‘Cruel Summer’ looks at teen dramaCategory: Television
Cruel Summer is the new teen drama on Freeform. The story is set over three summers and bounces back and forth between the three. This is a psychological thriller focusing on two young women who come of age during these three years and also face a traumatic experience.
Kate is the popular girl at school. She has a rich family with a large house, a fabulous wardrobe, and perfect hair. Is her life as wonderful on the inside as it looks on the outside?
Jeanette is the nerdy girl. She wants to be one of the cool girls, but just cannot quite get past the guard of Kate.
Then Kate is abducted. What happened to this sweet young girl? When she points the finger at Jeanette, Jeanette turns to a dark place.
The way the three summers unfold in fragmented units is a bit challenging. Viewers must keep up with the different years and the different characters. It was a bold decision to use this format to show the story unfold. However by doing so, viewers see what has happened to the characters over the years. Are they really who they appear to be? Is Kate the sweet innocent young woman and is Jeanette the conniving, backstabbing young woman she is framed to be?
All is not what it appears to be. People are not who they appear to be. What goes on inside of them is usually kept secret, and that is the case with these two young girls. How does Jeanette go from being the fun-loving nerd to the most despised person in the country? Is this a justifiable judgment? Or are there other things at play here? It’s obvious to viewers that nothing is obvious. Who is really telling the truth? Is Kate lying or is Jeanette hiding something? Or perhaps Kate is really hiding things about her life. Who can we believe?
Olivia Holt, Chiara Aurelia, Michael Landes, Froy Gutierrez, Harley Quinn Smith, Allius Barnes, Blake Lee and Brooklyn Sudano star in this teen drama that looks at life, friendships, popularity, jealousy, greed, and family.
Aurelia, who plays Jeanette, stated at a virtual press conference, “I think that it was a really unique opportunity to be a part of this show because there was such an evolution of Jeanette Turner and her character. And I think that each year kind of represents a different element of all of our lives, you know, the darkness, the sadness, the youthfulness. And I think that, obviously, wardrobe and hair and makeup play a big part in it. And mentally, you kind of have to differentiate where you are and what you’re thinking and what’s going on. But I think it’s a lot in the mindset and just trying to understand her and understanding how much people can change and what she’s going through over these three drastic years.”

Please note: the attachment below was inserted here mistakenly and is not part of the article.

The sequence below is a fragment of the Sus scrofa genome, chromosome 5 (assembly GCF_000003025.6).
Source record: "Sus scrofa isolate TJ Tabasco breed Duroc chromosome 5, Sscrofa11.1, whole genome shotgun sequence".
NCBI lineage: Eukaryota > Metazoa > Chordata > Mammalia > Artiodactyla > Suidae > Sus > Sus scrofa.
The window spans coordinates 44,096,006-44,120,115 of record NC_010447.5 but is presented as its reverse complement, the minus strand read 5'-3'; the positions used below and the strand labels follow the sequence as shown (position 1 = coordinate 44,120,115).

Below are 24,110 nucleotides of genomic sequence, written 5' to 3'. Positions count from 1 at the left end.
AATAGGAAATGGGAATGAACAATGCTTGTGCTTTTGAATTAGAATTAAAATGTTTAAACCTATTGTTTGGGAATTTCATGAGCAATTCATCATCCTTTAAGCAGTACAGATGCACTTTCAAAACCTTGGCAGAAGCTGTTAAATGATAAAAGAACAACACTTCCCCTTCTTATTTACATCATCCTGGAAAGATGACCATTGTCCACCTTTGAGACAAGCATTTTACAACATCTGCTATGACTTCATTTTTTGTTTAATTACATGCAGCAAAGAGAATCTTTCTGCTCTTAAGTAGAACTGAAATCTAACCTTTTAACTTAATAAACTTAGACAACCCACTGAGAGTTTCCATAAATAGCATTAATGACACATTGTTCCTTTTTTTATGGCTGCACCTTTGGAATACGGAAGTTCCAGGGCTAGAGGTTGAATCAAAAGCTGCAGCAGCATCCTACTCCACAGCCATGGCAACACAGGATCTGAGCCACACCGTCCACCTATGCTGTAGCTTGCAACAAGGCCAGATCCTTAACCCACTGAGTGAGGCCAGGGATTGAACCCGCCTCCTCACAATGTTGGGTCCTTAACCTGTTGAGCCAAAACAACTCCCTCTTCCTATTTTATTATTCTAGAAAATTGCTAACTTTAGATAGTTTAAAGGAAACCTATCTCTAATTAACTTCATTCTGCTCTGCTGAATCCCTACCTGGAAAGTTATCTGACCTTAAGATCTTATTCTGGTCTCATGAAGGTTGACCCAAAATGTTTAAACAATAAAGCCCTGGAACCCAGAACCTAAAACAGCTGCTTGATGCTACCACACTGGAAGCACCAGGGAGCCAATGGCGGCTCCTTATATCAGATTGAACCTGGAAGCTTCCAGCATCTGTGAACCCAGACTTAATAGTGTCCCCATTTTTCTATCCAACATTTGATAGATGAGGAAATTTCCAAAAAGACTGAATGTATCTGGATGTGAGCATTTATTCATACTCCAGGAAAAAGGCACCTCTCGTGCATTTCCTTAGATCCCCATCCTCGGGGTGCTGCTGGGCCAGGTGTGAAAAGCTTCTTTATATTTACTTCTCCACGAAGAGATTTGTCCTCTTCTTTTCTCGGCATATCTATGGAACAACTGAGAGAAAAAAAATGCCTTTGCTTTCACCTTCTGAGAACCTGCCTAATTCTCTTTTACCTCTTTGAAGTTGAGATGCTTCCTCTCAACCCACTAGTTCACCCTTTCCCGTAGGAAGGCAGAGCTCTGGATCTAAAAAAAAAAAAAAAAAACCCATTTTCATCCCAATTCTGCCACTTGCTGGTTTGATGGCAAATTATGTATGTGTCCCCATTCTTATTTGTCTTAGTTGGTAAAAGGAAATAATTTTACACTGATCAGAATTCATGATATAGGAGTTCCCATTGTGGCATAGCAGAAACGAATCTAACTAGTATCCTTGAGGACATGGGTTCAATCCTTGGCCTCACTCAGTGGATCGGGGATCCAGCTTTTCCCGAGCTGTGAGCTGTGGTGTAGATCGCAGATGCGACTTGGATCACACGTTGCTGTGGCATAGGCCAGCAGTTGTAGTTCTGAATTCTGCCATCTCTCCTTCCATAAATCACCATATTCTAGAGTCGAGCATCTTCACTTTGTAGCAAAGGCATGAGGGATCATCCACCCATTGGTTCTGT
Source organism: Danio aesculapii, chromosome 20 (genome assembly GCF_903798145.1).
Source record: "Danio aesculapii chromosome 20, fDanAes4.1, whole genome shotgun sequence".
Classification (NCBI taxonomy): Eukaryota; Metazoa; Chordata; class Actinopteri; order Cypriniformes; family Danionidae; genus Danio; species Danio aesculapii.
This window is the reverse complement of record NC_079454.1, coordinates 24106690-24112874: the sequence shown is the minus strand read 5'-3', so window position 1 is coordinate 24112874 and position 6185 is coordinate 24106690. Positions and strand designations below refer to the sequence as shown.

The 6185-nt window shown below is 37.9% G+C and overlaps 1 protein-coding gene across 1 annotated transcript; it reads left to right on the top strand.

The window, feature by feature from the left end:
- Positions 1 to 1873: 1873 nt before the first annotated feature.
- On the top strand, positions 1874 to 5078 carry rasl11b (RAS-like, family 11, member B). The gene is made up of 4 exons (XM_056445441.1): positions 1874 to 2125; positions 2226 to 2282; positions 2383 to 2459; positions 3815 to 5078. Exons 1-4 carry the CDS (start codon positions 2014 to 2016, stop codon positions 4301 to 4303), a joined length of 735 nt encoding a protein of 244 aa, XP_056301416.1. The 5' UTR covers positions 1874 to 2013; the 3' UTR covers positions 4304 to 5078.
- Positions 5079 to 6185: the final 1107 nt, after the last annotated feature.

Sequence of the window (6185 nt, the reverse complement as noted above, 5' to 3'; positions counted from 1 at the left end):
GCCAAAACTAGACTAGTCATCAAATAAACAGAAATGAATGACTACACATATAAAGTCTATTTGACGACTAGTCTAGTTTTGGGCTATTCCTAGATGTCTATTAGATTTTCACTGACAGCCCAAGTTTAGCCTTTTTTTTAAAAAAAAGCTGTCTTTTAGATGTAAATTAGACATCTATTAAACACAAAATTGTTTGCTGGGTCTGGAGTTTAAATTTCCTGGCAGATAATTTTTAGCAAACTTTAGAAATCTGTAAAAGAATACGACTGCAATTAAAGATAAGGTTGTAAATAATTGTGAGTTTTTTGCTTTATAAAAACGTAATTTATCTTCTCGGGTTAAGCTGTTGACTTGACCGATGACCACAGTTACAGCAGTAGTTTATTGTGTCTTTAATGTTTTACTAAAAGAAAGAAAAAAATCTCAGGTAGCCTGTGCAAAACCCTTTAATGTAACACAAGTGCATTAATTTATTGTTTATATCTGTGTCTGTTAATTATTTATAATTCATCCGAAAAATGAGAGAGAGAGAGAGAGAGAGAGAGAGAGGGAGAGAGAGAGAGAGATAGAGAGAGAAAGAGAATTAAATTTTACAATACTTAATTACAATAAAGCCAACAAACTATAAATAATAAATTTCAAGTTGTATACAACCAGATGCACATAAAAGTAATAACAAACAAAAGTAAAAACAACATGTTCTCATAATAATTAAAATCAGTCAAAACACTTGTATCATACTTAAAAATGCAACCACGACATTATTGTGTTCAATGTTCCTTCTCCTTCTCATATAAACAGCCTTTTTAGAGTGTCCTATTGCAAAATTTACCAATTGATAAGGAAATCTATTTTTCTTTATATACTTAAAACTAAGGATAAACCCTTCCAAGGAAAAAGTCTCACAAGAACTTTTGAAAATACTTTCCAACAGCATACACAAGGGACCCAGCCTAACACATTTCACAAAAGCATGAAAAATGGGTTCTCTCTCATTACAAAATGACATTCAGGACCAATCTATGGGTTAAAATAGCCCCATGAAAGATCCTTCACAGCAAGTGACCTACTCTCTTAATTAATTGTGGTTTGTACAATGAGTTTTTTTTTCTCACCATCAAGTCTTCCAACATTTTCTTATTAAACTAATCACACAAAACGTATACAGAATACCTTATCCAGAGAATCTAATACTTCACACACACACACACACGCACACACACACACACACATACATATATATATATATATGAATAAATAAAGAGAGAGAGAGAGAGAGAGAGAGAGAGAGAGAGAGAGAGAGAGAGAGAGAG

Kate is played by Hold who said, “I think we see the entire cast go through a really big journey within the three years. But as far as Kate goes in her past and her history and where she comes from and who she is, we’ll see a big shift from those three years. And she comes from a family who is very complicated, which, I think, makes her as a young female trying to understand who she is; it really shines a light on the complex part of being a teenager and trying to figure out who you are in the midst of a million things that are going on. And I think she is really kind and really smart, and I think you’ll see a lot of different layers of her in all of the years.”
Cruel Summer premieres Tuesday, April 20, 2021 on Freeform. It is a good series for summer viewing.
About the Author
Francine Brokaw has been covering all aspects of the entertainment industry for over 25 years. She also writes about products and travel. She has been published in national and international newspapers and magazines as well as Internet websites. She has written her own book, Beyond the Red Carpet The World of Entertainment Journalists, from Sourced Media Books, is the entertainment correspondent for Good Day Orange County, and has her own TV show, Beyond the Red Carpet, on Village Television in Orange County. She is a longstanding member of the Los Angeles Press Club and the Television Critics Association and is accredited by the MPAA.